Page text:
Pearls & Oy-sters: Progressive ataxia and palatal tremor: Imaging and disease course.

Neurology 2020 03 27;94(13):e1445-e1447. Epub 2020 Feb 27.

From the Departments of Neurology (S.P., P.G., S.J., F.D.R., J.T.S.) and Radiology (F.D.R.), University of Kentucky; and VA Medical Center (J.T.S.), Lexington, KY.

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http://dx.doi.org/10.1212/WNL.0000000000009178DOI Listing
March 2020

Modulation of epileptogenesis: A paradigm for the integration of enzyme-based microelectrode arrays and optogenetics.

Epilepsy Res 2020 01 26;159:106244. Epub 2019 Nov 26.

Epilepsy Center, University of Kentucky, Lexington, KY, 40536, United States; Department of Neurology, College of Medicine, University of Kentucky, Lexington, KY, 40536, United States; Veterans Affairs Medical Center, Lexington, KY, 40536, United States; Brain Restoration Center, University of Kentucky, Lexington, KY, 40356, United States. Electronic address:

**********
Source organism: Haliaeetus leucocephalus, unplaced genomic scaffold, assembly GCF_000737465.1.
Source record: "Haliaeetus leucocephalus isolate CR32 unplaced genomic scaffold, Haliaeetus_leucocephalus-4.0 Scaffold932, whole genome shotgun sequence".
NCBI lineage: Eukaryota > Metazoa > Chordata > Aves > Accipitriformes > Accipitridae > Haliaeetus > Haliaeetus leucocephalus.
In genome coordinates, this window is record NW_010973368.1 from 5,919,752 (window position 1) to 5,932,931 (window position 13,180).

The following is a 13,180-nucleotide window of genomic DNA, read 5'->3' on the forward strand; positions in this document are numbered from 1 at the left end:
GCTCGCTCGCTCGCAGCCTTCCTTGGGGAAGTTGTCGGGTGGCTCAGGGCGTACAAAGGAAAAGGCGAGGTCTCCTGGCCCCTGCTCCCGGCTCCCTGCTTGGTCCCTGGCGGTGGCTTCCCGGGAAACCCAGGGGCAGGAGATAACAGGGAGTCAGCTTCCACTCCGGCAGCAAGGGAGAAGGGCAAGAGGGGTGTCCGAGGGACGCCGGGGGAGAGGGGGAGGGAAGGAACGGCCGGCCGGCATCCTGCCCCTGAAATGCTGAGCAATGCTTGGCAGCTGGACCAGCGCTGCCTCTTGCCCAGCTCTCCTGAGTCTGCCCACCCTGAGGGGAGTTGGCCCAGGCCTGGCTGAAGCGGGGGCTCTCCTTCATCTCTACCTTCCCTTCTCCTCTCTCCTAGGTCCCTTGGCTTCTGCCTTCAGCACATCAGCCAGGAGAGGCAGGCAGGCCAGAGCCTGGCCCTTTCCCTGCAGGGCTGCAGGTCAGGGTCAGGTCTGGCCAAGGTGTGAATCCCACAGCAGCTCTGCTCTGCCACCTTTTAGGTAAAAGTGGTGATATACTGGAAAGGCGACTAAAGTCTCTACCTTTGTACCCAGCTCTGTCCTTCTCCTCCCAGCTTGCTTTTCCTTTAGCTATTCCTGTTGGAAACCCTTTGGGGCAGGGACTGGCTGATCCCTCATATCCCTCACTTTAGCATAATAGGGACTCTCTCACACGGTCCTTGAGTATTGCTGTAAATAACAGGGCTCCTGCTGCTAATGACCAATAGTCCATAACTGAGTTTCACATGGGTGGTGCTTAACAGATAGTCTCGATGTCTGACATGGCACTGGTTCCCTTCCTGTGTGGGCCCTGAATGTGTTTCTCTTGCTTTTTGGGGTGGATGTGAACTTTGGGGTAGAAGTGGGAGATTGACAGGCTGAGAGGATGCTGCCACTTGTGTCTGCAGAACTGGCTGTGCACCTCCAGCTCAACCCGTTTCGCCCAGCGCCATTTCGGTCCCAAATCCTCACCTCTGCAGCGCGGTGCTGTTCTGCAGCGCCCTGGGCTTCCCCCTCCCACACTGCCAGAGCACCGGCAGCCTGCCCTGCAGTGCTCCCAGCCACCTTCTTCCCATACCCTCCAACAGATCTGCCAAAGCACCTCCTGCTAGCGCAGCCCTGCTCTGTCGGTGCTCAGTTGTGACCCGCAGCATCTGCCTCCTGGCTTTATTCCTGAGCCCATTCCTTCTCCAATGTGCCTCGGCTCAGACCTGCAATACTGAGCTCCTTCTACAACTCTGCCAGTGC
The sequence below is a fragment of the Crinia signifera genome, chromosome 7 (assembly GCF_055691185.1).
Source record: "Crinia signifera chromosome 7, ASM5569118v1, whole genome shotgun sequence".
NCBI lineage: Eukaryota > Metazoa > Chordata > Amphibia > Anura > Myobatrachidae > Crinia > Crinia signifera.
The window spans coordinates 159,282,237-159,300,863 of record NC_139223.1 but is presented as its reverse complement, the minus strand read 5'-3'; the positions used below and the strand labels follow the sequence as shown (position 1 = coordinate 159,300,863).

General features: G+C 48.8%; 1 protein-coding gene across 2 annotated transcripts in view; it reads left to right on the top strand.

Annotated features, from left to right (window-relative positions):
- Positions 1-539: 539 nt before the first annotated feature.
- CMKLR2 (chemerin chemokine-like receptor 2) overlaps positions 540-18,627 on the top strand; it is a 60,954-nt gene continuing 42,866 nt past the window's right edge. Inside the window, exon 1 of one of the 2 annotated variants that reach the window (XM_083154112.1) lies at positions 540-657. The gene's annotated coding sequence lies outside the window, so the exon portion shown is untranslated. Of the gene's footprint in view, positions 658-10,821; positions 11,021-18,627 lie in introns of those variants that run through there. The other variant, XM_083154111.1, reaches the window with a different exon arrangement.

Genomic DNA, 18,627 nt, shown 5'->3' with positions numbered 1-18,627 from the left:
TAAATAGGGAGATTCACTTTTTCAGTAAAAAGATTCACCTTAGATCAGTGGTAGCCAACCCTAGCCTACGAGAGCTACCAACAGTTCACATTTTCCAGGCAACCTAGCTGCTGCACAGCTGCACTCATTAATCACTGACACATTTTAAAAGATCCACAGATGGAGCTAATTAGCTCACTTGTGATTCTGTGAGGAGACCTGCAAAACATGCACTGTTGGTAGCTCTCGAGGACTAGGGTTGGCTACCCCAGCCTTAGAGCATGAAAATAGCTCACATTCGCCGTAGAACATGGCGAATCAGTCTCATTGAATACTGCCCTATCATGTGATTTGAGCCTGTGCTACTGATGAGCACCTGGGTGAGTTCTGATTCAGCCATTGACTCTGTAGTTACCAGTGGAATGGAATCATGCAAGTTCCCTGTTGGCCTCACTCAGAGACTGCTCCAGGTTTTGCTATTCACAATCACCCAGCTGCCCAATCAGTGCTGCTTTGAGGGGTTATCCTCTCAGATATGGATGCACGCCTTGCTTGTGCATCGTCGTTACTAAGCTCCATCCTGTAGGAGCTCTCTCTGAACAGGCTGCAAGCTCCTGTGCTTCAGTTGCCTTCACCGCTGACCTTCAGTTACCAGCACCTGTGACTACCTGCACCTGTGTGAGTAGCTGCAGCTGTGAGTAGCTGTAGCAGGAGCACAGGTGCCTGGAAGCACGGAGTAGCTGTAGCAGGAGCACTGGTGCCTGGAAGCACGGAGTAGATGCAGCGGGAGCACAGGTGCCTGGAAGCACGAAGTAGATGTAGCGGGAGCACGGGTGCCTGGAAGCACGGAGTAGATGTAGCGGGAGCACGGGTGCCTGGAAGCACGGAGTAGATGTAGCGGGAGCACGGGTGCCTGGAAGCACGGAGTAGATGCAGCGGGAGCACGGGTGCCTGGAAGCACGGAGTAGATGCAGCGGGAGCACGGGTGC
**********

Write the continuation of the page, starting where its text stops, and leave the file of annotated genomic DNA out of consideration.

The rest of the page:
Background: Genesis of acquired epilepsy includes transformations spanning genetic-to- network-level modifications, disrupting the regional excitatory/inhibitory balance. Methodology concurrently tracking changes at multiple levels is lacking. Here, viral vectors are used to differentially express two opsin proteins in neuronal populations within dentate gyrus (DG) of hippocampus. When activated, these opsins induced excitatory or inhibitory neural output that differentially affected neural networks and epileptogenesis. In vivo measures included behavioral observation coupled to real-time measures of regional glutamate flux using ceramic-based amperometric microelectrode arrays (MEAs).